A statistical analysis was performed of data from nine double-blind, placebo-controlled studies that included 482 patients with upper-limb spasticity.10 These patients blindly received either BTX-A or placebo. Adverse events were reported by the patient or the monitoring clinician. Findings revealed that the majority of adverse events were rated as mild or moderate in severity and that nausea was the only event reported at a significantly higher rate in the BTX-A group than in the placebo group. Aside from this study, there have been reports of flu-like symptoms expressed by patients after injection. None of the studies reviewed reported serious adverse events found to be directly related to administration of BTX-A. A recent pilot study suggests that some degree of strength and active movement is necessary for the action of BTX-A on intrafusal fibres.1


BTX-A is an efficacious treatment for upper-extremity spasticity after stroke. There exists an abundance of evidence from well-designed studies that exhibit the reduction of spasticity after BTX-A injection in the upper extremity. Although there continues to be a lack of consensus, the QoL for patients and care-givers is improved, likely given the fact that pain, hygiene, care-giver burden, and mobility are severely affected by spasticity. Functional improvements after injection have also been noted, mostly seen in measures that directly evaluate function in the extremity rather than global assessments of function. BTX-A has been found to be a safe treatment causing reporting of mild to moderate side effects, if any at all. Treatment with BTX-A may also obviate the need for other spasticity management options described above that may be contraindicated or cause further problems in patients.


There are numerous issues that make research for treatment of neurological rehabilitation patients difficult. Among them is the debate surrounding measurement tools. The AS and MAS remain the most commonly used clinical scales in the measurement of spasticity.9 Differences in training of examiners and the variability of spasticity with position, stress, temperature, illness, etc. make it very difficult to achieve standardized measurements. The variability of QoL results of these reviewed studies and others like them continue to drive the debate. QoL is a patient- and/or care-giver-specific issue. For example, patients have described perceived improvement in their physical appearance that may correlate with improved quality of life; however, it is extremely difficult to measure such a subjective point. For this reason, QoL measures will likely always be difficult to objectify. There exists great debate as to the actual functional improvements that can be achieved in patients with severe spasticity and differing degrees of paresis after BTX-A injections. Research has focused on using advanced techniques to improve injection accuracy such as electromyographic guidance (EMG) and electrical stimulation (ES) in patients who are unresponsive or sedated.17 Improvements seen in function in the above studies cannot be generalized to all stroke patients. More studies are needed with narrowly selected patient populations in order to provide further guidelines for treatment in specific patient populations. It should also be noted that upper-extremity function can be more important than lower-limb function for independent living and self-esteem.18,19 Additionally, there is no established standard approach to the administration of BTX-A. The dosing regimen, targeted muscle groups, and practice of administration vary with the clinical presentation of patients, as do the approach of the individual injecting the drug and goals of injections. The extent of denervation is determined largely by the dose and volume of the injection given.11,16 Studies are available that demonstrate greater clinical improvement, fewer BTX-A-related side effects due to injection of the adequate dose of BTX-A to the accurate site of hyperactive muscles, and greater clinical improvement due to confirmation of hyperactivity of muscles with the use of EMG-guided injections.20 Administration of BTX-A is often performed blindly and the procedure is not always well described in studies. These differences and others contribute to accounts of outcomes. This is compounded by the unresolved problem with measuring spasticity.21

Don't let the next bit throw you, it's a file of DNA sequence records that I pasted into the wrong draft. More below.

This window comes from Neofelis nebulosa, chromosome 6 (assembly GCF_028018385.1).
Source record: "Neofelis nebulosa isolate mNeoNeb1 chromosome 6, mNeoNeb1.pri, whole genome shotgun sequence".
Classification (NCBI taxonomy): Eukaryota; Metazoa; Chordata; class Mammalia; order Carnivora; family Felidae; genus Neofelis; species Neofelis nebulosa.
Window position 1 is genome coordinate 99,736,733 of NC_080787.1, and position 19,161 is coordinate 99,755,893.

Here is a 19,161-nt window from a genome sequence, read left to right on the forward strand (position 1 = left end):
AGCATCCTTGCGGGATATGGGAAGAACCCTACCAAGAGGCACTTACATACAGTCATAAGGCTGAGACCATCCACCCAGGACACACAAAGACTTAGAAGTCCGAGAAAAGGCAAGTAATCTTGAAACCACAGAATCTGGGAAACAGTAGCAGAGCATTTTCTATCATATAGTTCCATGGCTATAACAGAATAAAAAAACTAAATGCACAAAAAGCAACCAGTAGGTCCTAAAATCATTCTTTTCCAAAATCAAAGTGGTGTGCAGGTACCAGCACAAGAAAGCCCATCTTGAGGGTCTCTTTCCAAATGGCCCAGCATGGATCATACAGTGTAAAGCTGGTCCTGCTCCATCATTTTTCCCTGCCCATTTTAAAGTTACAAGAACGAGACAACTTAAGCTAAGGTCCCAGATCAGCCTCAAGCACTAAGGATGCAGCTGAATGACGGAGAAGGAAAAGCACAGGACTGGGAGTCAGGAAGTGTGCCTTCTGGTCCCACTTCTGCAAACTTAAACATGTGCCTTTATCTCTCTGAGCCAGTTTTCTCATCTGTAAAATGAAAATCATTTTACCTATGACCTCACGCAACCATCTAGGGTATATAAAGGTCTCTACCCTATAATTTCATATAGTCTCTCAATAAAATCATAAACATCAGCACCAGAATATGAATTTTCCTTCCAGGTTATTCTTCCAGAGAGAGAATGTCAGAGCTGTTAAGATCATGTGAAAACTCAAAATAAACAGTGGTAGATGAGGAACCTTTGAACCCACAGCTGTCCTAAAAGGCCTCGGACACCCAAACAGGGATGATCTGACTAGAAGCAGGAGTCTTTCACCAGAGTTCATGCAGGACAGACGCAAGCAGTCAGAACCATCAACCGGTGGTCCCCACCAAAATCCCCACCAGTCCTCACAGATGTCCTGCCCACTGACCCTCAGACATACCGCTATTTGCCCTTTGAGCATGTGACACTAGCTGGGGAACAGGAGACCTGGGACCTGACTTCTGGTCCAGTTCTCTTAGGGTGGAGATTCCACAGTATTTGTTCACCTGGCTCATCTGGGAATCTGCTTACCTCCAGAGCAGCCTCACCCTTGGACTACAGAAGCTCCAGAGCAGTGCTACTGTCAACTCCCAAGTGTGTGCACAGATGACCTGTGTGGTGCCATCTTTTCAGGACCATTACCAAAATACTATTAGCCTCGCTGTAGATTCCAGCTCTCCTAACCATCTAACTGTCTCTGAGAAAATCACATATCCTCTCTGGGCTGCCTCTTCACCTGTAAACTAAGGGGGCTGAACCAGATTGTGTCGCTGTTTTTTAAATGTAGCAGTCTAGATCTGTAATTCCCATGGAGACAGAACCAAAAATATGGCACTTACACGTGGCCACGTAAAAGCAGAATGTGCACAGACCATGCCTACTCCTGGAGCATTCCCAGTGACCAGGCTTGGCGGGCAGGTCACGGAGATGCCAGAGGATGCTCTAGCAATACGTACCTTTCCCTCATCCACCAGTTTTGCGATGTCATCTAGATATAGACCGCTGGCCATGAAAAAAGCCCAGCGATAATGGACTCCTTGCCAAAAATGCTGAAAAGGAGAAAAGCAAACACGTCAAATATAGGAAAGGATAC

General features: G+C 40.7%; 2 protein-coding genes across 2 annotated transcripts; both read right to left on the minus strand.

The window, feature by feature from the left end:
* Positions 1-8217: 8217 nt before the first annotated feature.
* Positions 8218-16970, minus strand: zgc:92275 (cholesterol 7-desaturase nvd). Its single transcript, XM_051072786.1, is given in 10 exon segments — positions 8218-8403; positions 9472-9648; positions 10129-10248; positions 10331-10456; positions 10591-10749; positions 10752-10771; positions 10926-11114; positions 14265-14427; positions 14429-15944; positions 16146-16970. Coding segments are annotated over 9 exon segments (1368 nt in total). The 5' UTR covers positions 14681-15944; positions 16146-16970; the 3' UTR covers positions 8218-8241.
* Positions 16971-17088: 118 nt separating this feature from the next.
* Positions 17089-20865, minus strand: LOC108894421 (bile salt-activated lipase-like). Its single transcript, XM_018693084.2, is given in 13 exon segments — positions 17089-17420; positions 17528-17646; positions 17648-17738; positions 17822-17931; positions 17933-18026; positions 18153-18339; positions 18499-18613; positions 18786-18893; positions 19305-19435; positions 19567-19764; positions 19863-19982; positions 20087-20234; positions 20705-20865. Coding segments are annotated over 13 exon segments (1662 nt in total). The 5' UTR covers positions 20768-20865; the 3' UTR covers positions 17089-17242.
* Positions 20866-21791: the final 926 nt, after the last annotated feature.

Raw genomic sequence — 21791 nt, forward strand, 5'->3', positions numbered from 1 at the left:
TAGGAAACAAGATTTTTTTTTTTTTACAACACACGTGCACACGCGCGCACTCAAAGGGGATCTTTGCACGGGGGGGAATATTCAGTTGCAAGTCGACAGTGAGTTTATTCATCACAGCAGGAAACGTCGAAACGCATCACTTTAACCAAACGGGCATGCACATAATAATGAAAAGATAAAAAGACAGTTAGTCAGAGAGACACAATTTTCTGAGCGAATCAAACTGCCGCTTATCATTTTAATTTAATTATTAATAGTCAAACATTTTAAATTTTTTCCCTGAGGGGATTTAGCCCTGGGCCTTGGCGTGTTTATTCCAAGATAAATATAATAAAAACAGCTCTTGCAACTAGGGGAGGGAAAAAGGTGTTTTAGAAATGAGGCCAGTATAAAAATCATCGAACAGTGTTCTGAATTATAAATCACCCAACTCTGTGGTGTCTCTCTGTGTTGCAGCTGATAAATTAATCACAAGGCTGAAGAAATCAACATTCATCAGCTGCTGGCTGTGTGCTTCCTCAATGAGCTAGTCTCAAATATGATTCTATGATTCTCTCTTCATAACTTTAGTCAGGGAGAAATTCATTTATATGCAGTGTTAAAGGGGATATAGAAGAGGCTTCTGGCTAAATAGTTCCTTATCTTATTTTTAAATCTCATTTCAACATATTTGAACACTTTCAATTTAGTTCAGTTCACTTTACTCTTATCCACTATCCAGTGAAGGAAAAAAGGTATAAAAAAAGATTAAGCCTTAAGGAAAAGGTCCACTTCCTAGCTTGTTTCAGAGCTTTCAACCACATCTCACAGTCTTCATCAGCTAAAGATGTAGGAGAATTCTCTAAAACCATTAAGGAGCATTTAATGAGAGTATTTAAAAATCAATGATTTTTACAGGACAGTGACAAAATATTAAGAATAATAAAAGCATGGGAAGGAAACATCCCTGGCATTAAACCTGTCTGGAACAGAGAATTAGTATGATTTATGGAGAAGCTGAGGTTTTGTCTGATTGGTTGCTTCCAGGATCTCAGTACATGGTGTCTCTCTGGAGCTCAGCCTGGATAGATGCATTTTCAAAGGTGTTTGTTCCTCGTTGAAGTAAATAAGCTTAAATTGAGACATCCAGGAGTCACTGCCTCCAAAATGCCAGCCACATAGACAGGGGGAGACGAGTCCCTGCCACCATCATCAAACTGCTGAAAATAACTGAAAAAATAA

There have been many advances over the years for the treatment of post-stroke spasticity. Of these, BTX-A is an accepted intervention. The improvement of measuring tools for spasticity, improved outcome measurement tools, and research regarding dosing and injection techniques are still required. Ideally, these measurement tools could take into account the goals of the patient or care-giver when evaluating functional improvement. Once this is done, it is possible to quantify improvements that have thus far been mostly qualitative in nature. ■

Article Information:

Cindy B Ivanhoe, MD, PA, has received funding from Medtronic and Allergan. Natasha K Eaddy-Rose, MD, has no conflicts of interest to declare.


Cindy B Ivanhoe, MD, PA, NeuroRehabilitation Specialists, 2211 Norfolk, Suite 220 Houston, Texas 77098. E: